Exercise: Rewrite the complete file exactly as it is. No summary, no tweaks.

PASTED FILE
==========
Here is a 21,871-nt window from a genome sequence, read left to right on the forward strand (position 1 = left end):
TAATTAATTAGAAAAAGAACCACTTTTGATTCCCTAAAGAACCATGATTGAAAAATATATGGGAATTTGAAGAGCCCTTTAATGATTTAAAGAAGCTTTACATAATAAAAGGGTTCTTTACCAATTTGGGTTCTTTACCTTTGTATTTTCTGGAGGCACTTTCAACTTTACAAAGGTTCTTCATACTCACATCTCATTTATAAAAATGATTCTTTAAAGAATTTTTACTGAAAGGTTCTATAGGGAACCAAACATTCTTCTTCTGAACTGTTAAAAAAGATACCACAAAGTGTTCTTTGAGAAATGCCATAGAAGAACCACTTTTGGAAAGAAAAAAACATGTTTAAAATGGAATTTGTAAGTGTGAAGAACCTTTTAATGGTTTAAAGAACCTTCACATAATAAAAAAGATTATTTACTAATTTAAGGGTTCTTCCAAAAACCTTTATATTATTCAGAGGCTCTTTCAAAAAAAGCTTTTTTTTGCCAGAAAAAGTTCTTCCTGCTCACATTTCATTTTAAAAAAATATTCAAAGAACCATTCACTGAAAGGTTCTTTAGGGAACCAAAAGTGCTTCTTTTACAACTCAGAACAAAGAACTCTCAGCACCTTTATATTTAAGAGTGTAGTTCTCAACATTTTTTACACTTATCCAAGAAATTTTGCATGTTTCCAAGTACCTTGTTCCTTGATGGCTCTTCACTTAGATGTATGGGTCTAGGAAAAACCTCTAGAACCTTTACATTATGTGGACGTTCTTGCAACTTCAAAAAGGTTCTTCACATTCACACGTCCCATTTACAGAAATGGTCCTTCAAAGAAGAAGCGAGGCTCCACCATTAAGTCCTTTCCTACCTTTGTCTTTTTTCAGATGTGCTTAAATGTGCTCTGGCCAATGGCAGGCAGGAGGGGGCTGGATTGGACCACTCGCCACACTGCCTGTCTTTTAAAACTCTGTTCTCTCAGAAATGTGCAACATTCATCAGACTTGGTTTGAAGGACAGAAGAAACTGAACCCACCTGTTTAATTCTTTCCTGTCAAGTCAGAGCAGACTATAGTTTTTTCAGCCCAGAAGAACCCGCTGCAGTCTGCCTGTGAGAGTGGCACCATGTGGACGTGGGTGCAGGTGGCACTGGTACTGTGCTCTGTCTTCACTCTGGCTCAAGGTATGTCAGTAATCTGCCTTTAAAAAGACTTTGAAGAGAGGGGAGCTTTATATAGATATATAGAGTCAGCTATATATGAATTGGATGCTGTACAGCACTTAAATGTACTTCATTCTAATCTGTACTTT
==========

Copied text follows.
Here is a 21,871-nt window from a genome sequence, read left to right on the forward strand (position 1 = left end):
TAATTAATTAGAAAAAGAACCACTTTTGATTCCCTAAAGAACCATGATTGAAAAATATATGGGAATTTGAAGAGCCCTTTAATGATTTAAAGAAGCTTTACATAATAAAAGGGTTCTTTACCAATTTGGGTTCTTTACCTTTGTATTTTCTGGAGGCACTTTCAACTTTACAAAGGTTCTTCATACTCACATCTCATTTATAAAAATGATTCTTTAAAGAATTTTTACTGAAAGGTTCTATAGGGAACCAAACATTCTTCTTCTGAACTGTTAAAAAAGATACCACAAAGTGTTCTTTGAGAAATGCCATAGAAGAACCACTTTTGGAAAGAAAAAAACATGTTTAAAATGGAATTTGTAAGTGTGAAGAACCTTTTAATGGTTTAAAGAACCTTCACATAATAAAAAAGATTATTTACTAATTTAAGGGTTCTTCCAAAAACCTTTATATTATTCAGAGGCTCTTTCAAAAAAAGCTTTTTTTTGCCAGAAAAAGTTCTTCCTGCTCACATTTCATTTTAAAAAAATATTCAAAGAACCATTCACTGAAAGGTTCTTTAGGGAACCAAAAGTGCTTCTTTTACAACTCAGAACAAAGAACTCTCAGCACCTTTATATTTAAGAGTGTAGTTCTCAACATTTTTTACACTTATCCAAGAAATTTTGCATGTTTCCAAGTACCTTGTTCCTTGATGGCTCTTCACTTAGATGTATGGGTCTAGGAAAAACCTCTAGAACCTTTACATTATGTGGACGTTCTTGCAACTTCAAAAAGGTTCTTCACATTCACACGTCCCATTTACAGAAATGGTCCTTCAAAGAAGAAGCGAGGCTCCACCATTAAGTCCTTTCCTACCTTTGTCTTTTTTCAGATGTGCTTAAATGTGCTCTGGCCAATGGCAGGCAGGAGGGGGCTGGATTGGACCACTCGCCACACTGCCTGTCTTTTAAAACTCTGTTCTCTCAGAAATGTGCAACATTCATCAGACTTGGTTTGAAGGACAGAAGAAACTGAACCCACCTGTTTAATTCTTTCCTGTCAAGTCAGAGCAGACTATAGTTTTTTCAGCCCAGAAGAACCCGCTGCAGTCTGCCTGTGAGAGTGGCACCATGTGGACGTGGGTGCAGGTGGCACTGGTACTGTGCTCTGTCTTCACTCTGGCTCAAGGTATGTCAGTAATCTGCCTTTAAAAAGACTTTGAAGAGAGGGGAGCTTTATATAGATATATAGAGTCAGCTATATATGAATTGGATGCTGTACAGCACTTAAATGTACTTCATTCTAATCTGTACTTT